Both of these examples illustrate the ethical and fiscal quandaries of providing care to immigrants (documented and undocumented) and the conflict between health policy, medical education, and optimum service delivery. Although UNMH is not representative of all AHCs, our experience suggests that for the most part, teaching hospitals have the authority and latitude to leverage their social mission and professional ethics to influence the administrative and financial eligibility policies of the institutions with which they are affiliated. More recently, health care providers and community advocates have swayed UNMH to broaden existing pay policies for self-pay patients presenting with certain conditions that are allowable under welfare reform. Today, if an indigent patient presents to UNMH facilities showing signs or symptoms of a communicable disease or needing an immunization, if they are county residents but ineligible for the UNM Care Program, they can be charged only an affordable co-pay with no subsequent charges. This is similar to the pay policy under the UNM Care Program.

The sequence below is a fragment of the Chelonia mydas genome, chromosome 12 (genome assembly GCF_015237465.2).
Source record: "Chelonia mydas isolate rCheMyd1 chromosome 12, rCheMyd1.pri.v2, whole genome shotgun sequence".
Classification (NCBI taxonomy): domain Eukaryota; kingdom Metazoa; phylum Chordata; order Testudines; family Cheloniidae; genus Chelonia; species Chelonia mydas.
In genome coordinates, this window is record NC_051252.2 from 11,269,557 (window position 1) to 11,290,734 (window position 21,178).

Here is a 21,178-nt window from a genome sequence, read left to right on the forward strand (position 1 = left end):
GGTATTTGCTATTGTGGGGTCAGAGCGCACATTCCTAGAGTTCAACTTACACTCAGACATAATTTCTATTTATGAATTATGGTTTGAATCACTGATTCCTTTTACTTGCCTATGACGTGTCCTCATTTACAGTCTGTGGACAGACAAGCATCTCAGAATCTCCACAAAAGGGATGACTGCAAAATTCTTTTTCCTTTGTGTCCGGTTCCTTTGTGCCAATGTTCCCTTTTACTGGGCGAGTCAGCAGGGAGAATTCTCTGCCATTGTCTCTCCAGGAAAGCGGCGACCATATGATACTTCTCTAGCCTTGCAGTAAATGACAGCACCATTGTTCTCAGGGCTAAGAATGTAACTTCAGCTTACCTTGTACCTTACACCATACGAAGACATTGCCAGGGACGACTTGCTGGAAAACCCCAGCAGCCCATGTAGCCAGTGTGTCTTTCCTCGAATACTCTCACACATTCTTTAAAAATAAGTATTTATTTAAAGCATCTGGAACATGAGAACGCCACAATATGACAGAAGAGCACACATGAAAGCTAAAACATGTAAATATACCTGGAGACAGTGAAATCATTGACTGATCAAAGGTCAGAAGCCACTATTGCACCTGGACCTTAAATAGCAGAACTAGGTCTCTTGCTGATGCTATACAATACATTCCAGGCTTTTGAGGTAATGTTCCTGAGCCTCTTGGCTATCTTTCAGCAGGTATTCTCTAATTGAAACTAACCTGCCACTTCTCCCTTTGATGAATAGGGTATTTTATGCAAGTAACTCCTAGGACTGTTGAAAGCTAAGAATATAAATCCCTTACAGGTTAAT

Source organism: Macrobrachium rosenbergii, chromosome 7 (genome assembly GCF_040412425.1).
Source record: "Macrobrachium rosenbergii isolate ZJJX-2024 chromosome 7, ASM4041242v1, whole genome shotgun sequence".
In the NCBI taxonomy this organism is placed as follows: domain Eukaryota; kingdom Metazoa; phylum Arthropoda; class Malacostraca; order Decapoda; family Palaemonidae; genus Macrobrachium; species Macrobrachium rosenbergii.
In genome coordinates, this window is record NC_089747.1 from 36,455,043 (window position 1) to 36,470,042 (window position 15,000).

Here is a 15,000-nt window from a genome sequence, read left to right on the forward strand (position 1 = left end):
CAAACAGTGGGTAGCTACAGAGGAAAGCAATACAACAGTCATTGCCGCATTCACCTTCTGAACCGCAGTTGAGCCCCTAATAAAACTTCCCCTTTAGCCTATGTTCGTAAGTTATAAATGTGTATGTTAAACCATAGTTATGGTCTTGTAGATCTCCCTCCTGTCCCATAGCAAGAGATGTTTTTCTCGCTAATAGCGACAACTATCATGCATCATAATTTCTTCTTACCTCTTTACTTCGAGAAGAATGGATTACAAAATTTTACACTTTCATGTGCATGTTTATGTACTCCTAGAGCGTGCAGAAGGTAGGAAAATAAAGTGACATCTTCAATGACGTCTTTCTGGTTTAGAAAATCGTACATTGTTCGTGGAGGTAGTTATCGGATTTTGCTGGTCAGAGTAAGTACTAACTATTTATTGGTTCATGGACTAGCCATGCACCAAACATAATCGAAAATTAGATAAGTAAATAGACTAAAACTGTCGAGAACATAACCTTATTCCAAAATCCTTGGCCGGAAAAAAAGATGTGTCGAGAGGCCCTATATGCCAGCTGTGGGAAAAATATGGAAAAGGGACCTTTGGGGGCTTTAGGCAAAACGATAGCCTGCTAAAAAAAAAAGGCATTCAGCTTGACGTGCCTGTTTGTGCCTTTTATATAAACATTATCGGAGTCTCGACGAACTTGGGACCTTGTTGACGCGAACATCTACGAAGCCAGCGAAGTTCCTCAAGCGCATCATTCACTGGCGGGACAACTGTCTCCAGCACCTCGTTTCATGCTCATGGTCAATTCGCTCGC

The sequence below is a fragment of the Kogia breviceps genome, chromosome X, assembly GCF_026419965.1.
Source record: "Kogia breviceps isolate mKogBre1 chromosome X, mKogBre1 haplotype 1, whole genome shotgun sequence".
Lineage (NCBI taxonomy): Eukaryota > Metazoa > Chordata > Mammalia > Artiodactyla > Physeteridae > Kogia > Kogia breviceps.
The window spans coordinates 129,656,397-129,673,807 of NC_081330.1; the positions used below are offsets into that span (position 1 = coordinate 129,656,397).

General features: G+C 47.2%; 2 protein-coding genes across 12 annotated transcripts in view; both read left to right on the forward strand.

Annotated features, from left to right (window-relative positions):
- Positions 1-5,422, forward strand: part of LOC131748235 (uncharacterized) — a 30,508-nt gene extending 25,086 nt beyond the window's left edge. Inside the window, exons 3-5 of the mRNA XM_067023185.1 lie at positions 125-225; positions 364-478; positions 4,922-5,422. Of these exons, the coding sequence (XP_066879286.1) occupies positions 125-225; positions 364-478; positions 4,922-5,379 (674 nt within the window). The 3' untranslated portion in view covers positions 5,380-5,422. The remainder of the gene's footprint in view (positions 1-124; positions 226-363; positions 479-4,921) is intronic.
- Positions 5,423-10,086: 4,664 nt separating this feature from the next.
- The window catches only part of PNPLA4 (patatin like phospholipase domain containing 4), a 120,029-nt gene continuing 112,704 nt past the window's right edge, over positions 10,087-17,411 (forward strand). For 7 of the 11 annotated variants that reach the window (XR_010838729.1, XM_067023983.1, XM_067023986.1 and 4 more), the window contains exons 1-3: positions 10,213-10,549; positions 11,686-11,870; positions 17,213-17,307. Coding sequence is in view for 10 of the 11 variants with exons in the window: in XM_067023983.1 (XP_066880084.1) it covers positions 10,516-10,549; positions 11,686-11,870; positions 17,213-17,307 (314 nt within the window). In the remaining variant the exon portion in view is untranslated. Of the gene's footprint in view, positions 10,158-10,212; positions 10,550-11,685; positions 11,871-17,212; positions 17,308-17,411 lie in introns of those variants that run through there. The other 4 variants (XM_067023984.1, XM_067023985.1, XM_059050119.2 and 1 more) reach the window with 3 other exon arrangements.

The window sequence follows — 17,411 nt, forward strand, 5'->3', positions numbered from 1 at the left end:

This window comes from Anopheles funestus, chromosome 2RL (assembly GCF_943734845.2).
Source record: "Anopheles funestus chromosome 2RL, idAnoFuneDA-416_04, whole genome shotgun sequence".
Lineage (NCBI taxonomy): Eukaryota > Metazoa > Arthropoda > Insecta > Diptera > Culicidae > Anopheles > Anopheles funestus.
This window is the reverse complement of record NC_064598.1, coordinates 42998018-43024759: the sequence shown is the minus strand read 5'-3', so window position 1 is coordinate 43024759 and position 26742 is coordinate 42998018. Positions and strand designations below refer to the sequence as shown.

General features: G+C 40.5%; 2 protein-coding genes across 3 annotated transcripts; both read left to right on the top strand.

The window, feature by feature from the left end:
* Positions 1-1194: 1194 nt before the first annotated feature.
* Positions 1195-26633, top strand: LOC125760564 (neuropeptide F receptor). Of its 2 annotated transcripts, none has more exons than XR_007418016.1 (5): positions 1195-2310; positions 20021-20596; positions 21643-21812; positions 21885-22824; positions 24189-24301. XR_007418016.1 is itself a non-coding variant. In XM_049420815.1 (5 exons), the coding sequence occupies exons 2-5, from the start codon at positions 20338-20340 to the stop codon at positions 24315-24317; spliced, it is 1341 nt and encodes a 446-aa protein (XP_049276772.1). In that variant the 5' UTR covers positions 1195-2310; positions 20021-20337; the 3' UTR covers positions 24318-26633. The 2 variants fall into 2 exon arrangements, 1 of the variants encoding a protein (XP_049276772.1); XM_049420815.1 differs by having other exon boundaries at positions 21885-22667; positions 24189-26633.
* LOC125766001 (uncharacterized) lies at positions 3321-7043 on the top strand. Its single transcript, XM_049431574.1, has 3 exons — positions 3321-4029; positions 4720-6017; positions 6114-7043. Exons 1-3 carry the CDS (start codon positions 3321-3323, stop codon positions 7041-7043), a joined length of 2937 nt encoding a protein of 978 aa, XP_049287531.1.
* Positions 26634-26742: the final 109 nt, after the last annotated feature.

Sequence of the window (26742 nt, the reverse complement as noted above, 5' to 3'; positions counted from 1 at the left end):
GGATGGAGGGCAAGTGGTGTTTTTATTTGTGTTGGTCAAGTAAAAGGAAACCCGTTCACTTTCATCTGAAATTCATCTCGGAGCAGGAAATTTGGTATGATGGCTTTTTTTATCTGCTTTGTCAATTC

On the basis of our experience, we offer three recommendations to help guide AHCs in developing health policies pertaining to undocumented and/or recent legal immigrant patients.